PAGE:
Let's Play - which, according to legend, has its roots here at our forums - is an incredibly popular online-video genre that consists of watching other people play video games. But why settle for watching other people play video games when you can watch other people re-enact video games? El Gamer Cosplayer, where Mexican cosplayers recreate Japanese fighting games in real life, is taking Let's Play to strange new places!
Marti Escageda, aka El Cosplayer, has been playing fighting games since he was five years old, according to his video review of Fatal Fury, which I stopped watching after realizing it goes on for 20 minutes. Over the years, he's tried his hand at various creative endeavors including dopey Flash animations, comedy sketches that mostly seem to consist of him talking to himself in front of a wall (move over Frank Caliendo!), and something called "Lunatic Pro Wrestling," which seems to be him and his friends pretend-fighting for no reason.
El Cosplayer's true calling, however, is staging live-action recreations of arcade fighting games. Armed with a ragtag crew of friends and some pretty slick special effects, El Cosplayer has managed to blend the passion of Star Wars Kid with the technology of Nick Arcade: a winning combination!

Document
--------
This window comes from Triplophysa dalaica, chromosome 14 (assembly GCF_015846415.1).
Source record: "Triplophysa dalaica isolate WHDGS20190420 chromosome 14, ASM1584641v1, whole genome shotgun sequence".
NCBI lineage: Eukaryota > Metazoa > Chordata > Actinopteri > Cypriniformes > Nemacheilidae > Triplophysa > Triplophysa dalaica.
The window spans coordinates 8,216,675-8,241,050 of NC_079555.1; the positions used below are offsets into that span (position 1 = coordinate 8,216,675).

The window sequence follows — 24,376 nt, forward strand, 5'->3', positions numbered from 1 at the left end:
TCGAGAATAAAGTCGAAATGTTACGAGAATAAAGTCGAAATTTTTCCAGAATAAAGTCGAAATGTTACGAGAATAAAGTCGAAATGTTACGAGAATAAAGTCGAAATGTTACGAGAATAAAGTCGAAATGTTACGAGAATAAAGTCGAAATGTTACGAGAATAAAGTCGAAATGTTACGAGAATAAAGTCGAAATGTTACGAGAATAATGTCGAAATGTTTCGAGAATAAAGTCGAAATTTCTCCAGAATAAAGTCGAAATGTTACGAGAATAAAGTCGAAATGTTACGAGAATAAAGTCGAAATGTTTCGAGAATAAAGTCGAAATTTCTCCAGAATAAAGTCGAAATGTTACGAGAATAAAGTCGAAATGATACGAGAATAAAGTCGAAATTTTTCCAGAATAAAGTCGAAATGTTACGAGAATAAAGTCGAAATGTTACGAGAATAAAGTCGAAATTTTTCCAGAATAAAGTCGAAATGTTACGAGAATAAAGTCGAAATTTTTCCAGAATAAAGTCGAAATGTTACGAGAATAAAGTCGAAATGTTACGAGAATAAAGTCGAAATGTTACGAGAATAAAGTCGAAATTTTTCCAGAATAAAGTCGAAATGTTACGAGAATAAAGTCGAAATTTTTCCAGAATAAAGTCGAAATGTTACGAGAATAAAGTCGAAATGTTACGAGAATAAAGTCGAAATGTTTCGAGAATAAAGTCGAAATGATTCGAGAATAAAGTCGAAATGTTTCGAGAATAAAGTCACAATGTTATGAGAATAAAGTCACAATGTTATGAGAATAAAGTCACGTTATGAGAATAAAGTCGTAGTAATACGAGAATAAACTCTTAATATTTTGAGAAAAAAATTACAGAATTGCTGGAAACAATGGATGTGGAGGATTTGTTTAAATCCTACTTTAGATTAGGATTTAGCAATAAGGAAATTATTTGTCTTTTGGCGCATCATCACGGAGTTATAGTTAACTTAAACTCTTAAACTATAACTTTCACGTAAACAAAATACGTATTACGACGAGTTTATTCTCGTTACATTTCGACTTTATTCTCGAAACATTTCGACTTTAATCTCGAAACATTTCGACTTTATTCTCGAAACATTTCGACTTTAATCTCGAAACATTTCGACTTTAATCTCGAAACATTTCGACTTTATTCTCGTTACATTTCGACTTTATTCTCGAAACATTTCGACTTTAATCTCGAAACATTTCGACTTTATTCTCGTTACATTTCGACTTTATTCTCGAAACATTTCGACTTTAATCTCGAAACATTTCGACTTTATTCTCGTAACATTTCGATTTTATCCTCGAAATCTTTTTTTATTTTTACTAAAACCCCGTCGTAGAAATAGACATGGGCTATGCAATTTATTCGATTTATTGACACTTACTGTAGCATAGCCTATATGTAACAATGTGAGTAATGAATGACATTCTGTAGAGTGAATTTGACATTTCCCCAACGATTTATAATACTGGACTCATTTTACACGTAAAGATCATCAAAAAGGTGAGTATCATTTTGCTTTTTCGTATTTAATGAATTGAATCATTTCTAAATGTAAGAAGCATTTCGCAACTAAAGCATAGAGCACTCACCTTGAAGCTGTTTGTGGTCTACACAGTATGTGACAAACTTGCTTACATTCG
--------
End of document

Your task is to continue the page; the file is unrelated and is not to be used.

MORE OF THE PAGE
The whole thing feels like a bizarre premise for a Power Rangers-type show or a human-interest story on the local news: "Instead of doing drugs and cyberbullying after school, these wholesome teenagers [I assume they're teenagers] meet up after school to recreate video games!"
The videos are earnestly goofy, but they lose their novelty fairly quickly. There's a point when the fancy special effects just take over completely and everyone's flying around and shooting firestorms out of their fingers, which makes the cosplaying aspect fairly irrelevant. Why bother getting real people if you're just going to use them like paper dolls to recreate sprite animations with meticulous detail in After Effects? It's the gamer equivalent of that insane frame-by-frame Psycho remake, and I don't quite understand it. Kids these days!
The Remains of Bidet (James Ivory, 1993)
We might find we have more in common than we think if we just stop fighting long enough to combine our bodies into a singular organism.
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